Lastly (and they put this last for a reason!), paying attention to nutrition can help you feel good after meals. This can help you determine what kind of meal you want for the kind of day you’re expecting. For example, you may need extra carbs if you’re going to be active during the day, or extra protein to recover after a workout. There needs to be a balance between taste and health. 

“I” Statements: What They Are and How to Use Them

Have you ever found yourself frustrated with your partner because they just never seem to really understand what you’re saying? Maybe you’ve tried to gently confront them about something, but end up in an argument. Maybe you try to talk to them, but are always met with the same reactions over and over again, no matter what words you use. Maybe you’ve given up on a particular sticky topic, and have stopped trying to even talk to your partner about it.

If anything above or any similar communication issues are happening in your life, it might be a great time to try out “I” statements!

What is an I Statement?

The formula that I like to use is like an emotionally vulnerable game of mad libs: “I feel (insert emotion word here) when (situation).”

Some examples of this could be “I feel frustrated when the dishwasher isn’t loaded efficiently,” or “I feel happy when we cuddle”, or past-tense “I felt really worried and scared when I had no idea where my wife was all night,” or even a reverse of the formula “Sometimes when I hear loud noises, like the door slamming, I feel nervous and get distant.”

There are SO many ways to use “I” Statements! Even something as simple as “I get mad when I’m hungry” or “That frustrates me,” can be considered “I” Statements! 

Avoid Blaming the Other Person

You’ll notice in all of my examples, I avoid the word “you”. When we use the word “you” while confronting someone, they tend to get defensive and it becomes more difficult for them to connect with and hear what you are saying. One goal of an “I” Statement is to simply let the other person (or people) we are communicating with into our head, to understand what we are going through. Another goal is that we want to transform our communication from me vs. you into me + you vs. the problem

We can avoid using the word “you” by transforming the statement into a bit of a beating-around-the-bush phrase. If I wanted to tell my husband “you loaded the dishwasher wrong,” it would make him immediately defensive and feel blame and shame. To avoid this, I can 1) tell him my emotions and 2) make it about me, not him. An “I” Statement I could use would be “I feel really frustrated and annoyed when the dishwasher is loaded this way.” He is now more inclined to be on my team, to help me with the problem, rather than defending his way of doing things and arguing with me.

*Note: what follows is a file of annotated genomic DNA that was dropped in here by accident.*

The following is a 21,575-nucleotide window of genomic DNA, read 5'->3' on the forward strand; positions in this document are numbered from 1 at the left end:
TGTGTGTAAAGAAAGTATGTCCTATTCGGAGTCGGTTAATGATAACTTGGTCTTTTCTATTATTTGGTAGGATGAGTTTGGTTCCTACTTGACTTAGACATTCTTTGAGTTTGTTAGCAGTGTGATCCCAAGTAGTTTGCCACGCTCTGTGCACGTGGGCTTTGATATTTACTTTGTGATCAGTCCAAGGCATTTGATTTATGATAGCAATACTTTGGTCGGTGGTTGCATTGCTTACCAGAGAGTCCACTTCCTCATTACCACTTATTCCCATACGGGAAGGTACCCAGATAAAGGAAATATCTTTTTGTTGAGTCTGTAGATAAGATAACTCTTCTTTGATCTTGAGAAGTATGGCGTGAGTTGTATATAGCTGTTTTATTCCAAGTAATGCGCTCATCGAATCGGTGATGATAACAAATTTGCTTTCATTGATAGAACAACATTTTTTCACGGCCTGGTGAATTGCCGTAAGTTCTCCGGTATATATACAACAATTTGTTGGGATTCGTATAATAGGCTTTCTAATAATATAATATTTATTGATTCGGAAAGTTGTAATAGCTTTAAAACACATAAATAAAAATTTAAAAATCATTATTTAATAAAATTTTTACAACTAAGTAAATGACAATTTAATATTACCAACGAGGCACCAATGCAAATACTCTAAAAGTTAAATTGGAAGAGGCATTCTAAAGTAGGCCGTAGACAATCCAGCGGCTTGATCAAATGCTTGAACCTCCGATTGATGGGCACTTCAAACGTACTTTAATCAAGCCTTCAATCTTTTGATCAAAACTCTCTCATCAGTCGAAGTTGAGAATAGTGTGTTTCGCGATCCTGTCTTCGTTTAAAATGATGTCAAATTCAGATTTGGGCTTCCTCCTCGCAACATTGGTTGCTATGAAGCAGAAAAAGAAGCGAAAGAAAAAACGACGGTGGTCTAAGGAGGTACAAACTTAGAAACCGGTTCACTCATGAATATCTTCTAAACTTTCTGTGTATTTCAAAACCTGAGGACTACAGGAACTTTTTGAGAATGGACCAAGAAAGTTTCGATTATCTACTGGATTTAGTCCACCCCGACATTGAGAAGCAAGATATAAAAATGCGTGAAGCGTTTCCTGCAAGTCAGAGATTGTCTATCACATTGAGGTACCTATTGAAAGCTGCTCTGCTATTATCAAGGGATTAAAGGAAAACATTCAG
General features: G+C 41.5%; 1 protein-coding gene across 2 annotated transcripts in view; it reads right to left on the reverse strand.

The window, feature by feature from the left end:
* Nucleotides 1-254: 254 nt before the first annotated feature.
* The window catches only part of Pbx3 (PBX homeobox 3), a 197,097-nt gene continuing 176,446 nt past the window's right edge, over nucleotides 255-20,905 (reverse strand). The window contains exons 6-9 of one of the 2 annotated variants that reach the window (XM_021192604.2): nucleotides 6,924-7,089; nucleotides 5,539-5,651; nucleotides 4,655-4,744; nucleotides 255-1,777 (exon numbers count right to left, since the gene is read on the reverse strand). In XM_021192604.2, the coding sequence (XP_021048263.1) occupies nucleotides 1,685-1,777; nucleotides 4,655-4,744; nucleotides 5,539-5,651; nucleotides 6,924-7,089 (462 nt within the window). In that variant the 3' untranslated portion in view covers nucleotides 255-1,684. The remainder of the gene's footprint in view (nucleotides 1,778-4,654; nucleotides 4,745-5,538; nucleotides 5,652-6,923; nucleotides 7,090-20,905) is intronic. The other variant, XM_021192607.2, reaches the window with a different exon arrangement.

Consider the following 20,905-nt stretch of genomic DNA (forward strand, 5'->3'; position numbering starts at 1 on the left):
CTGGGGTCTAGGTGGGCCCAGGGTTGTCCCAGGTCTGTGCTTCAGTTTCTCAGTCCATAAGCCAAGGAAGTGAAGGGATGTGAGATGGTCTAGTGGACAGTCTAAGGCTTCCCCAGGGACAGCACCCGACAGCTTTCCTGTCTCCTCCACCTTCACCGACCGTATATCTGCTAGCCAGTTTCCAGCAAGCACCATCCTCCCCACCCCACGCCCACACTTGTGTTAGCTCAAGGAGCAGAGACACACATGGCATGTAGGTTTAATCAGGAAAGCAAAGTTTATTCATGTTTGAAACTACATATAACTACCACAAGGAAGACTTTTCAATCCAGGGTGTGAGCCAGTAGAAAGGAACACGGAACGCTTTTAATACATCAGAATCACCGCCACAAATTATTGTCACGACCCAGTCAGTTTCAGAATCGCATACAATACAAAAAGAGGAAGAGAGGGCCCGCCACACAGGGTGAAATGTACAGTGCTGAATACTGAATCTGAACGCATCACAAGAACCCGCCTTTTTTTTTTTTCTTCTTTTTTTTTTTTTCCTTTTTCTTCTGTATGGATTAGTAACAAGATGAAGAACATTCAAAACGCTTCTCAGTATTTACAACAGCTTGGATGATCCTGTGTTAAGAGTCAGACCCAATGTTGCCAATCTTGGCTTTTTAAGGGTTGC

Here’s another example of the beating-around-the-bush way of phrasing an “I” Statement: let’s pretend Noah’s girlfriend, Olivia, is angry that Noah keeps leaving the toilet seat up. She usually approaches him by saying “Ugh, you left the toilet seat up again! You have to stop doing that!” and he never changes his behavior. She would need to let Noah know her feelings behind the toilet seat: “Hey babe, when the toilet seat gets left up, it makes me feel anxious. Then anytime I try to talk about my need for it to be down, my need gets ignored and that makes me feel disrespected and unvalued.” She has successfully avoided the word “you”!

Why Use “I” Statements?

In addition to the previously stated goals of “I” Statements (letting our partner into our head, and turning the conflict into a me + you vs. the problem dynamic), another goal is to get to the bottom of the conversation. Usually, the argument isn’t actually about what we spend time fighting over. The argument is usually about our feelings.

Sticking with the Noah and Olivia toilet seat example, the goal of using that “I” Statement (or here, two “I” Statements in a row) is for Olivia to begin talking about what is really bothering her, because it isn’t about the toilet seat. It’s about an emotion, in this case, the emotions of feeling disrespected and unvalued. Once Noah realizes that his behavior of leaving the toilet seat up is activating Olivia’s feelings of disrespect and being unvalued, he is more likely to have the me + you vs. the problem mentality. By using “I” Statements, we’ve been able to help both partners see that the problem was never the toilet seat. The problem was Olivia’s anxiety, then her feelings of disrespect and being unvalued. 

TLDR (too long; didn’t read)

The formula for “I” Statements is “I feel (insert emotion word here) when (situation).”

Try to avoid the word YOU when using an “I” Statement.

Goals of using “I” Statements include:

  1. let the other person (or people) we are communicating with into our head, to understand what we are going through
  2. transform our communication from me vs. you into me + you vs. the problem
  3. get to the bottom of the conflict (i.e. the emotions)

If you’re interested in working on “I” Statements and other communication issues with me, click here to schedule a session!

It’s Beginning To Look A Lot Like School Time